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We believe that all children and young people should have a voice. Behind every child or young person we work with there is a story, which they are best placed to tell. They might not have decided the beginning, or the middle, but they can re-write the ending.

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From the Archive| Young People’s Stories

David’s* Story



David is 21 years old (20 when we started working with him)

David had a chaotic lifestyle – only met his Dad once; mum and been in homeless accommodation for years; David and his sisters lived with his granny.

Heavy binge drinking and drug use. Had PTSD, anxiety and anger management issues.

History of repeat offending, including violent crime.

Had been in Polmont twice (in fact, we had once previously tried to engage with David but very soon in he was sent to Polmont so he gave up, he thought “what’s the point in trying when they still send me here?”)

David was serving a Community Payback Order (Unpaid Work Order it’s called now) but was in breach of the order, so was referred to us through our partnership with One Glasgow Reducing Offending.

Is also waiting to be sentenced for another crime.

Working with Includem

At the start, he really resisted and refused to engage with us, but his workers just kept at it – they never gave up on him.

Eventually persistence started to pay off, he started to open up, and we were able to start to understand why things seemed to be going wrong again and again for him.

Practical help for immediate problem (breaching CPO)

On a practical level, we helped him with his community service – David struggled with others on the service and was racking up further offences. Plus it turned out that David was also in breach because he was turning up late, getting breaches for being just 2 minutes late. But his community service started at 9am in the morning and was 2 bus journeys away AND he had no money!

So, we helped him to access the vouchers needed to help with costs, and we agreed to meet him there on the days we’d identified as being most problematic for him/ when most issues arose. Worked on his anger management to help him through these issues.

We also supported him to meetings with his Criminal Justice Social Worker – they didn’t have a great relationship and David had struggled to articulate himself and control his rage in meetings.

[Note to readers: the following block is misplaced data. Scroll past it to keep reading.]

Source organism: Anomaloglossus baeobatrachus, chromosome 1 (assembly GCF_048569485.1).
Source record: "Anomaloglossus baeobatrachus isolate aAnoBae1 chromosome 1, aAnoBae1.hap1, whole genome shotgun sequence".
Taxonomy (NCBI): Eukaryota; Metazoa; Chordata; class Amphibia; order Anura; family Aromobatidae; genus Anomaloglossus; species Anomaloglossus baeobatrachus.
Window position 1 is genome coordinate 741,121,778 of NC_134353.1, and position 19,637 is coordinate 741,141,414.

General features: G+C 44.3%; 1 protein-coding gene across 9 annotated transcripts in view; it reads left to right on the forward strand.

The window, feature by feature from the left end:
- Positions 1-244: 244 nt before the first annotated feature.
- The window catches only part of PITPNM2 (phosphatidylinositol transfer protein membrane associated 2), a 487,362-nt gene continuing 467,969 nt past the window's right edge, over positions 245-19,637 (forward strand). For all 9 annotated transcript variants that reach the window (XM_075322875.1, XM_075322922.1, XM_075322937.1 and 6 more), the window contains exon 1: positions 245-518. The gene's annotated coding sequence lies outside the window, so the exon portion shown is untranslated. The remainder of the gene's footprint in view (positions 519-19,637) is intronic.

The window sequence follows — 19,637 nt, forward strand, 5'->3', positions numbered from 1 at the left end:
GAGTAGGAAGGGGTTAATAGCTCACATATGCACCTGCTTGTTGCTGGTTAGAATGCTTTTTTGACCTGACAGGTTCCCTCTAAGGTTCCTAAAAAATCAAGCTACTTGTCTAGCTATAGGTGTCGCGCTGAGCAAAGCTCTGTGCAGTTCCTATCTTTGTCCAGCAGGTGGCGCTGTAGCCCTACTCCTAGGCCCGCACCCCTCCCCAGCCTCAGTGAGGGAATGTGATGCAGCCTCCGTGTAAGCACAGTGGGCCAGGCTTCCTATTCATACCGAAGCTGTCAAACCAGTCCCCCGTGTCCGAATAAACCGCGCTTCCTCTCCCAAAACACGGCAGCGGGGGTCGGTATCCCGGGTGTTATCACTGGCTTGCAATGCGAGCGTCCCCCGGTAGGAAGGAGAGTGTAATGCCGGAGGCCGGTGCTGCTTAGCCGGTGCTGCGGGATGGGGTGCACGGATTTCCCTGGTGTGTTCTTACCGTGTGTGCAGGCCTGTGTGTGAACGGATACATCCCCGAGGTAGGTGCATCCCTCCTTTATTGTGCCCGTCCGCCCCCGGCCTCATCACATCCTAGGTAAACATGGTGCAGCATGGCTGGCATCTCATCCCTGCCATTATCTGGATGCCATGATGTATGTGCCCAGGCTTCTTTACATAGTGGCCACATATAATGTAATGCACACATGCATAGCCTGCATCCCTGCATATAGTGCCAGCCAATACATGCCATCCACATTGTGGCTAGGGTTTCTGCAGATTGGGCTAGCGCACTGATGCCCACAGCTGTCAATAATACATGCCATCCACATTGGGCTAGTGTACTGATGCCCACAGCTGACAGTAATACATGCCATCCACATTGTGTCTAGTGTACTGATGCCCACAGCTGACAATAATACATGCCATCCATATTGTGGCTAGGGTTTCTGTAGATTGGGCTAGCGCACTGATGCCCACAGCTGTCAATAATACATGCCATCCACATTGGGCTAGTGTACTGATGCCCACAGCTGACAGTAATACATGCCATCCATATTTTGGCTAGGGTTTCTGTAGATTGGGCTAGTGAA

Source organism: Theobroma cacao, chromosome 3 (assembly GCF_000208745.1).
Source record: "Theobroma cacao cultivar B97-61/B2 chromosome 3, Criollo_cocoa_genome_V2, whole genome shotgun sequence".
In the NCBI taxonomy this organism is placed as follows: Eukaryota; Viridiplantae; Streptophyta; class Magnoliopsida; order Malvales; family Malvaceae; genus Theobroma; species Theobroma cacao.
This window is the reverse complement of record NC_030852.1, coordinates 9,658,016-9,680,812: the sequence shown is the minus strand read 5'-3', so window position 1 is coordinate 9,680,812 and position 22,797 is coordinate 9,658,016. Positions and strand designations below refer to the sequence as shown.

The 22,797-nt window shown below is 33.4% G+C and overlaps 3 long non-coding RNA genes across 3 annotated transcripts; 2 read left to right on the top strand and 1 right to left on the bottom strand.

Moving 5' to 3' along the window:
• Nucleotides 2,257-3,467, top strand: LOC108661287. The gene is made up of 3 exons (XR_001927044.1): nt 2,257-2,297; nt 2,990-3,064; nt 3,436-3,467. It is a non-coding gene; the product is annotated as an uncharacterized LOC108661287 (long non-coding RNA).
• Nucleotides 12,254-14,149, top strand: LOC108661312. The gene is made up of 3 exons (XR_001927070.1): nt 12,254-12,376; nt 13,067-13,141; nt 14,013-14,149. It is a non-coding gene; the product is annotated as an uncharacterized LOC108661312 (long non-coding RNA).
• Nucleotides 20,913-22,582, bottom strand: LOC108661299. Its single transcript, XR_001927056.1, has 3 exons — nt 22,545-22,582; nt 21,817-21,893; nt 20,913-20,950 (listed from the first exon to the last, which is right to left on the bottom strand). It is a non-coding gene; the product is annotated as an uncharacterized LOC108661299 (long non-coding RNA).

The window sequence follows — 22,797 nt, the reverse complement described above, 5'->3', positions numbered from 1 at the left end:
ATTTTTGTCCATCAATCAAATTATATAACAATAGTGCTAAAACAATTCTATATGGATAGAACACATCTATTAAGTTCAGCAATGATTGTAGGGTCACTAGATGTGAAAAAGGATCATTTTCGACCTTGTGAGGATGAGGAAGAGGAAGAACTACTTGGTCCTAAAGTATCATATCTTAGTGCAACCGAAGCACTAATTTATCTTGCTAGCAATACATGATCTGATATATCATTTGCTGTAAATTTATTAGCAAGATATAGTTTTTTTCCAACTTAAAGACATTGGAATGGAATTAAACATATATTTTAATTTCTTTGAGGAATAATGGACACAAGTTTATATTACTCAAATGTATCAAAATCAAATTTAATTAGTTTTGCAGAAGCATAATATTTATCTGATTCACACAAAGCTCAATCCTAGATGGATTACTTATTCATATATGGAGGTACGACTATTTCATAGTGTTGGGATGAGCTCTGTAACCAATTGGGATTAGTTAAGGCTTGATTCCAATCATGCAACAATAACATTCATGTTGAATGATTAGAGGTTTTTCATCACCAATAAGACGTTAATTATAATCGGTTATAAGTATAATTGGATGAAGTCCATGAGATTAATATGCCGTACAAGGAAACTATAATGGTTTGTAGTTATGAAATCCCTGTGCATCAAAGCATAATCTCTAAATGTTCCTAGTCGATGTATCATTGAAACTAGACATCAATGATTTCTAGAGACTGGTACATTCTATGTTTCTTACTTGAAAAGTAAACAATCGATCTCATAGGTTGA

Addressing underlying / chronic issues

Supported him to address his alcohol and drug use, understanding the link with his mental health and offending. Supported him to engage with Addiction Services which he previously hadn’t done.

Helped to rebuild relationships with his family, particularly his mum, so he had a supportive environment back home.

Working towards a positive future

David hadn’t engaged in any other services or programmes (employability, jobs etc) so his workers knew that in order for him to engage it needed to be something he was passionate about.

His two great passions are Celtic and football generally à got him onto the Celtic Foundation Employability programme. He loved it. Never missed a session. Now he’s job-ready and we’re helping him look for further job and training opportunities.


David helps us with recruitment at Includem

He’s volunteered to help out at the Includem Fun Day by running football matches

He got the chance to meet the First Minister as part of her 1000 voices campaign

(FM promised him Indyref2 if he gave up the cigarettes! Apparently he’s starting to worry he might actually have to now!)

Crucially – At the beginning of us working with him his lawyers said he was almost certainly facing a custodial sentence. Now, because of his progress, and the positive court reports submitted by ourselves and One Glasgow, it’s looking incredibly promising that David will get some sort of alternative, such as CPO or reduced liberty.

Why did it work?

  • We never gave up on him, even when he pushed us away
  • We took the time to try and figure out what was going on with him and in his life that was holding him back
  • We gave him the practical support to overcome some of these challenges
  • We focused on the positives – his strengths and interests
  • Crucially…we believed in him, until he believed in himself

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